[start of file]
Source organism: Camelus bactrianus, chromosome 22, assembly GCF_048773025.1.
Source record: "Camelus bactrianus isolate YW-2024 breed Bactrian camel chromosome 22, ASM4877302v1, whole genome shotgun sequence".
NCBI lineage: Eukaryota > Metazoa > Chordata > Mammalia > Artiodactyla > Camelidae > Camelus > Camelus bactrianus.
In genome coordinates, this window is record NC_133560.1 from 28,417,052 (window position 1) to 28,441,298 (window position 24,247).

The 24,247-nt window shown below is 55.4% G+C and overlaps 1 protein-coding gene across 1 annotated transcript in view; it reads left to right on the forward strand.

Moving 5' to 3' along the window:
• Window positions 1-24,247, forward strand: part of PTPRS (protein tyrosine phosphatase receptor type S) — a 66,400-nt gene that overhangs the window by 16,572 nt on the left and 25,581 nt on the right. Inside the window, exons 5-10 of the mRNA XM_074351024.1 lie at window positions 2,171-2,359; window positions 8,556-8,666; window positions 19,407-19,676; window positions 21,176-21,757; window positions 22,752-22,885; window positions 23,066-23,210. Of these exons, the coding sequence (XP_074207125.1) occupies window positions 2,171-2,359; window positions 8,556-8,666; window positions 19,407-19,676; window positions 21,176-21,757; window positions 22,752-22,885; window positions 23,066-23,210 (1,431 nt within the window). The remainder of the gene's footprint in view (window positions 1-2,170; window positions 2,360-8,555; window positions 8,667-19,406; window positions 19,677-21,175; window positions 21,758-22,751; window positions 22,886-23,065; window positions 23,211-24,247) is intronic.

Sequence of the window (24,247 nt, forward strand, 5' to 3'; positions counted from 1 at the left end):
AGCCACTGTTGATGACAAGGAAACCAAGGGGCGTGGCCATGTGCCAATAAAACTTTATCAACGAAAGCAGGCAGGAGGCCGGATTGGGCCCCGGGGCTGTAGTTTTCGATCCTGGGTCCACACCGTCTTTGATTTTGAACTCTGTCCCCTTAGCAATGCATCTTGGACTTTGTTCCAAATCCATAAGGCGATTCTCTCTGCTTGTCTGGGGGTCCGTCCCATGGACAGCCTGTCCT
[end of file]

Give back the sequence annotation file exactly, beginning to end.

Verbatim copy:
Source organism: Camelus bactrianus, chromosome 22, assembly GCF_048773025.1.
Source record: "Camelus bactrianus isolate YW-2024 breed Bactrian camel chromosome 22, ASM4877302v1, whole genome shotgun sequence".
NCBI lineage: Eukaryota > Metazoa > Chordata > Mammalia > Artiodactyla > Camelidae > Camelus > Camelus bactrianus.
In genome coordinates, this window is record NC_133560.1 from 28,417,052 (window position 1) to 28,441,298 (window position 24,247).

The 24,247-nt window shown below is 55.4% G+C and overlaps 1 protein-coding gene across 1 annotated transcript in view; it reads left to right on the forward strand.

Moving 5' to 3' along the window:
• Window positions 1-24,247, forward strand: part of PTPRS (protein tyrosine phosphatase receptor type S) — a 66,400-nt gene that overhangs the window by 16,572 nt on the left and 25,581 nt on the right. Inside the window, exons 5-10 of the mRNA XM_074351024.1 lie at window positions 2,171-2,359; window positions 8,556-8,666; window positions 19,407-19,676; window positions 21,176-21,757; window positions 22,752-22,885; window positions 23,066-23,210. Of these exons, the coding sequence (XP_074207125.1) occupies window positions 2,171-2,359; window positions 8,556-8,666; window positions 19,407-19,676; window positions 21,176-21,757; window positions 22,752-22,885; window positions 23,066-23,210 (1,431 nt within the window). The remainder of the gene's footprint in view (window positions 1-2,170; window positions 2,360-8,555; window positions 8,667-19,406; window positions 19,677-21,175; window positions 21,758-22,751; window positions 22,886-23,065; window positions 23,211-24,247) is intronic.

Sequence of the window (24,247 nt, forward strand, 5' to 3'; positions counted from 1 at the left end):
AGCCACTGTTGATGACAAGGAAACCAAGGGGCGTGGCCATGTGCCAATAAAACTTTATCAACGAAAGCAGGCAGGAGGCCGGATTGGGCCCCGGGGCTGTAGTTTTCGATCCTGGGTCCACACCGTCTTTGATTTTGAACTCTGTCCCCTTAGCAATGCATCTTGGACTTTGTTCCAAATCCATAAGGCGATTCTCTCTGCTTGTCTGGGGGTCCGTCCCATGGACAGCCTGTCCT